Why the drought isn't over even though it's rained all week

·5-min read
  <span class="attribution"><span class="source">Sandor Szmutko / shutterstock</span></span>
Sandor Szmutko / shutterstock

Only a few days into autumn, and the UK has experienced some truly autumnal weather. Heavy bands of rain and thunderstorms have swept over parts of Britain, particularly in southern England, that up until a few weeks ago were looking dry and parched. The brown and yellow fields and parks have been replaced by a more familiar and reassuring cool, lush green.

Fears of drought, the prospects of usage restrictions from water companies, and warnings that food crops would be badly affected seem to have been washed away with the rainfall. But are people in the UK right to feel relieved by the rain?

Sadly not. The country is still deep in drought in places, and on a scale and intensity rarely seen before.

There is more than one kind of drought, though they are all linked to the weather. “Meteorological drought” is the type that we can all experience – it’s just a lack of rain for more than two weeks. This is the water we can see falling from clouds and sitting in puddles, and even though it can cause floods it is only a tiny fraction of the water that exists in our landscape.

Annotated map of the UK
Annotated map of the UK

Extended periods of reduced rainfall lead to “agricultural drought”, which you might think of as the water in the top few feet of the soil. When the soil dries out, and isn’t relieved by rain, plants with shallow roots will stop growing or die.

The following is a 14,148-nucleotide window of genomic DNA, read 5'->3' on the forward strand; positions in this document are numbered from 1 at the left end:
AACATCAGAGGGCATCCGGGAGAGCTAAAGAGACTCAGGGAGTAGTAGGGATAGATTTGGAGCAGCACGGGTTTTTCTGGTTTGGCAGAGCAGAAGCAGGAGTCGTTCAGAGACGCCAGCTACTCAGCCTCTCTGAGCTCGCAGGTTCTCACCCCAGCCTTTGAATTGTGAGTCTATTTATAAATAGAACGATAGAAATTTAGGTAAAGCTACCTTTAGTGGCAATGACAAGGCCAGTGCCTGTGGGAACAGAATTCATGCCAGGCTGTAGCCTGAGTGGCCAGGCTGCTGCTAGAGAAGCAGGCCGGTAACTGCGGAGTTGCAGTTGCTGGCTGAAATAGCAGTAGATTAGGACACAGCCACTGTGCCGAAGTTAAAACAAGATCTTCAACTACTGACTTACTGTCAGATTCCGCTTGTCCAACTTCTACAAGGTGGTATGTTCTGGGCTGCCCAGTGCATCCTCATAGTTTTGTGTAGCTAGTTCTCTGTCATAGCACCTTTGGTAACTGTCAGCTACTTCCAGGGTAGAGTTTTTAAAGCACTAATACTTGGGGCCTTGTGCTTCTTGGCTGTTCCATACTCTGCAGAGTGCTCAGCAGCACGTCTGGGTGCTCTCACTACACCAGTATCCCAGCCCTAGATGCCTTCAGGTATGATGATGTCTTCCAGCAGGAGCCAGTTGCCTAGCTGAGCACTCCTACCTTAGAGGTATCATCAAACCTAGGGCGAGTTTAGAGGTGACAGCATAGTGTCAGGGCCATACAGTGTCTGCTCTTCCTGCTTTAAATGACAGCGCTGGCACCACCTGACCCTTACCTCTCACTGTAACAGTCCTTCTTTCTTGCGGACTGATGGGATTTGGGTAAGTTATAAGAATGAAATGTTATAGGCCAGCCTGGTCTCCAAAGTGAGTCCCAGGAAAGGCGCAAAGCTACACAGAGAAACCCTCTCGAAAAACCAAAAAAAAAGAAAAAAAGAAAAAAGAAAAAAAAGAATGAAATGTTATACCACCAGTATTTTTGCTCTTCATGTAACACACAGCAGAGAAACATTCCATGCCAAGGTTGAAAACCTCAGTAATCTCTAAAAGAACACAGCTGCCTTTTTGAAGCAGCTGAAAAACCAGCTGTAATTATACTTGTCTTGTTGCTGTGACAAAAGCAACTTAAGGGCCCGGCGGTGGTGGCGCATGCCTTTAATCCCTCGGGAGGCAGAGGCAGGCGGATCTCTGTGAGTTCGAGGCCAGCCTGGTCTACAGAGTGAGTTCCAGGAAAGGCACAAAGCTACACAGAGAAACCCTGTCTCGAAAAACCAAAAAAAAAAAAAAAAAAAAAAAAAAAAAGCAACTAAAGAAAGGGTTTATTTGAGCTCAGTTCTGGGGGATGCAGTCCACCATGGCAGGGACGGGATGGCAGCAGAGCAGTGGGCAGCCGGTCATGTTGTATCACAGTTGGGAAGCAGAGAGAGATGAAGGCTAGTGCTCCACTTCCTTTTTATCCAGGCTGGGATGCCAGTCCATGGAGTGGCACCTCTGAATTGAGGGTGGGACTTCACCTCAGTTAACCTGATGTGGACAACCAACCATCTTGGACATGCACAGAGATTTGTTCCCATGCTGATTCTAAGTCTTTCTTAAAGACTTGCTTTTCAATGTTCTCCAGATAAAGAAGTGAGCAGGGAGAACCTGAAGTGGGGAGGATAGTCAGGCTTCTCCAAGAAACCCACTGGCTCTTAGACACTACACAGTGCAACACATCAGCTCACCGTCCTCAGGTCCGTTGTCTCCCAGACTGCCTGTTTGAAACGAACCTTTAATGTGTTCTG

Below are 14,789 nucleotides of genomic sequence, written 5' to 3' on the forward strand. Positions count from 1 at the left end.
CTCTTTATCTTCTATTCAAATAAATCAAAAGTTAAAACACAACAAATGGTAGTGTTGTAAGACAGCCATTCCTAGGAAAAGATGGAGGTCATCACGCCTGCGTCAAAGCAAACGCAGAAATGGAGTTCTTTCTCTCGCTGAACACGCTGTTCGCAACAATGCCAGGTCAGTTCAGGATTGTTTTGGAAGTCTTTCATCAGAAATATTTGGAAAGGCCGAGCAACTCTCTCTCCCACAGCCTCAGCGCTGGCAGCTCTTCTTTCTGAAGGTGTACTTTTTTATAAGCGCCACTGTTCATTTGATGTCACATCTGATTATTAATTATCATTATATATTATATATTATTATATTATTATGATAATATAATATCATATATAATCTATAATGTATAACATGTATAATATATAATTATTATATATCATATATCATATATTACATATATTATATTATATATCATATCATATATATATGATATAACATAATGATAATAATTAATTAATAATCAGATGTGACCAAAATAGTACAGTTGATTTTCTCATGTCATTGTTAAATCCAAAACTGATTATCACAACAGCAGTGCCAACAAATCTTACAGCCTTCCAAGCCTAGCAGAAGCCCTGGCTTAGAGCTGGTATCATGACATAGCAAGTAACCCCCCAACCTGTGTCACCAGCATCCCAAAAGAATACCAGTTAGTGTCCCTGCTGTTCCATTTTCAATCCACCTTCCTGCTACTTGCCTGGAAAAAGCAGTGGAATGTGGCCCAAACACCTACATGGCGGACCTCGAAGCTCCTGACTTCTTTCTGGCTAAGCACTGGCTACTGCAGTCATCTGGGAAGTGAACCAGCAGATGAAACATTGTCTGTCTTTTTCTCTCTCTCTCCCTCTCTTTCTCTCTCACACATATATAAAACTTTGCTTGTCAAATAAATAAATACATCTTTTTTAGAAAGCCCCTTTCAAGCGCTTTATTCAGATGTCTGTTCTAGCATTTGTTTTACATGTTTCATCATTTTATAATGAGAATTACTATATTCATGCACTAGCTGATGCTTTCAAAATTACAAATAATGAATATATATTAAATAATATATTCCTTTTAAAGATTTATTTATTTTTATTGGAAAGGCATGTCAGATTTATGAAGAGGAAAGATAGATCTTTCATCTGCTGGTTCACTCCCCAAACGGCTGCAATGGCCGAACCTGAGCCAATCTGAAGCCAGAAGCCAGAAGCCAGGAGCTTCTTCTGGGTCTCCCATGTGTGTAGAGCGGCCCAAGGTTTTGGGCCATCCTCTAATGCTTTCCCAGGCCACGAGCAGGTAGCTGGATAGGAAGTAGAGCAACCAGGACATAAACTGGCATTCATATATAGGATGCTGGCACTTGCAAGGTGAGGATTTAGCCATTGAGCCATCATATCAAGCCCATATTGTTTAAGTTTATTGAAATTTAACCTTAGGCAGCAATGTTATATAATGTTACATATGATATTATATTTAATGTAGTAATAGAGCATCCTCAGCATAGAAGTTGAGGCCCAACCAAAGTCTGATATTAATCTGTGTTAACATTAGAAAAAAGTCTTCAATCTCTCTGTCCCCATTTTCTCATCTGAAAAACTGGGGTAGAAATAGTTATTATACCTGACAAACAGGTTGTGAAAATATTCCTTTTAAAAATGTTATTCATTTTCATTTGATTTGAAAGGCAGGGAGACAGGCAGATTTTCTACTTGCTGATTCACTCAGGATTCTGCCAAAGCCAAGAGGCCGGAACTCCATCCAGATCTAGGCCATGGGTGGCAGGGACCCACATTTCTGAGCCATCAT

As many of our staple food crops – and the grass and plants in our gardens – grow on shallow roots like this, this is the kind of drought that starts to worry people. But it’s not a big problem if farmers and gardeners can use long-term water supplies to keep crops and plants growing.

But if we experience month after month of low rainfall, we start to experience “hydrological drought”. This means that the water normally stored in reservoirs and aquifers deep underground, which feeds rivers and springs – and most of our fresh water supplies – is running low. In most parts of Britain, the volume of water hidden in the landscape is huge, dwarfing the amount you can see above ground.

Southern Britain is still deep in hydrological drought. The soil is wetter than it was, after a few weeks of unsettled and rainy conditions in many areas, but rivers, boreholes and reservoirs are still low, and will require months of above-average rainfall to recharge.

Frankly, I’m dreaming of a wet Christmas, just like the ones I used to know. Yet I should be careful what I wish for. Persistent wet weather tends to lead to floods, and we don’t want to replace one hydrological crisis for another.

Demand has eased off

It is certainly true that, as we move away from summer, our incessant thirst for water seems less pressing. Many gardeners have breathed a sigh of relief as green shoots have emerged from previously barren-looking lawns. Water butts have been refilled, and the lower autumn temperature mean that soil in pots and borders isn’t drying out as quickly.